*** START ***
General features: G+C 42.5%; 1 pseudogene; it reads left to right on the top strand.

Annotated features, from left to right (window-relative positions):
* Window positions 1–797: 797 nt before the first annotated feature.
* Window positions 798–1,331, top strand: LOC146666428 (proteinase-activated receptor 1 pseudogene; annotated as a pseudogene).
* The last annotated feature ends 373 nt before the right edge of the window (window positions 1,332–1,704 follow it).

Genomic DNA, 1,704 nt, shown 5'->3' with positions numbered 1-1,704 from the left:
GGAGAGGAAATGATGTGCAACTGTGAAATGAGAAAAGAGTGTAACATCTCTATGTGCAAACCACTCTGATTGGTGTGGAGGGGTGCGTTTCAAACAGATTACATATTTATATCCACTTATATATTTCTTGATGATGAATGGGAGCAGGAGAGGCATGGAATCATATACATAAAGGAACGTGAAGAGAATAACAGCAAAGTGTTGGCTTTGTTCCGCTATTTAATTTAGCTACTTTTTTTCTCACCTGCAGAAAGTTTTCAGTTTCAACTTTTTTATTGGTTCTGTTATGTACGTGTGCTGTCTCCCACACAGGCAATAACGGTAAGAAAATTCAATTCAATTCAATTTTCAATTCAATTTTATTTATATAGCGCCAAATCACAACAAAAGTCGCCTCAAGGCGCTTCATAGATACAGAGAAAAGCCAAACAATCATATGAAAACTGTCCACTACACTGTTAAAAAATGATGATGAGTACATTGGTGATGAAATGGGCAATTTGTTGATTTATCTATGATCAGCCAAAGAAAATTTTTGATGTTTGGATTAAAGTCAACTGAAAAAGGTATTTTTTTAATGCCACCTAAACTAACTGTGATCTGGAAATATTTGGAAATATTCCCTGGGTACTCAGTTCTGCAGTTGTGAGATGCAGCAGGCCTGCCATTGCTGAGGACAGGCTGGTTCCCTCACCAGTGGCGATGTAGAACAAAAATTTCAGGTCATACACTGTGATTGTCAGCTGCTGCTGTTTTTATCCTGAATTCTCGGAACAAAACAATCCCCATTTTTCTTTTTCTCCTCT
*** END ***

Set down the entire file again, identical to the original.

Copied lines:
General features: G+C 42.5%; 1 pseudogene; it reads left to right on the top strand.

Annotated features, from left to right (window-relative positions):
* Window positions 1–797: 797 nt before the first annotated feature.
* Window positions 798–1,331, top strand: LOC146666428 (proteinase-activated receptor 1 pseudogene; annotated as a pseudogene).
* The last annotated feature ends 373 nt before the right edge of the window (window positions 1,332–1,704 follow it).

Genomic DNA, 1,704 nt, shown 5'->3' with positions numbered 1-1,704 from the left:
GGAGAGGAAATGATGTGCAACTGTGAAATGAGAAAAGAGTGTAACATCTCTATGTGCAAACCACTCTGATTGGTGTGGAGGGGTGCGTTTCAAACAGATTACATATTTATATCCACTTATATATTTCTTGATGATGAATGGGAGCAGGAGAGGCATGGAATCATATACATAAAGGAACGTGAAGAGAATAACAGCAAAGTGTTGGCTTTGTTCCGCTATTTAATTTAGCTACTTTTTTTCTCACCTGCAGAAAGTTTTCAGTTTCAACTTTTTTATTGGTTCTGTTATGTACGTGTGCTGTCTCCCACACAGGCAATAACGGTAAGAAAATTCAATTCAATTCAATTTTCAATTCAATTTTATTTATATAGCGCCAAATCACAACAAAAGTCGCCTCAAGGCGCTTCATAGATACAGAGAAAAGCCAAACAATCATATGAAAACTGTCCACTACACTGTTAAAAAATGATGATGAGTACATTGGTGATGAAATGGGCAATTTGTTGATTTATCTATGATCAGCCAAAGAAAATTTTTGATGTTTGGATTAAAGTCAACTGAAAAAGGTATTTTTTTAATGCCACCTAAACTAACTGTGATCTGGAAATATTTGGAAATATTCCCTGGGTACTCAGTTCTGCAGTTGTGAGATGCAGCAGGCCTGCCATTGCTGAGGACAGGCTGGTTCCCTCACCAGTGGCGATGTAGAACAAAAATTTCAGGTCATACACTGTGATTGTCAGCTGCTGCTGTTTTTATCCTGAATTCTCGGAACAAAACAATCCCCATTTTTCTTTTTCTCCTCT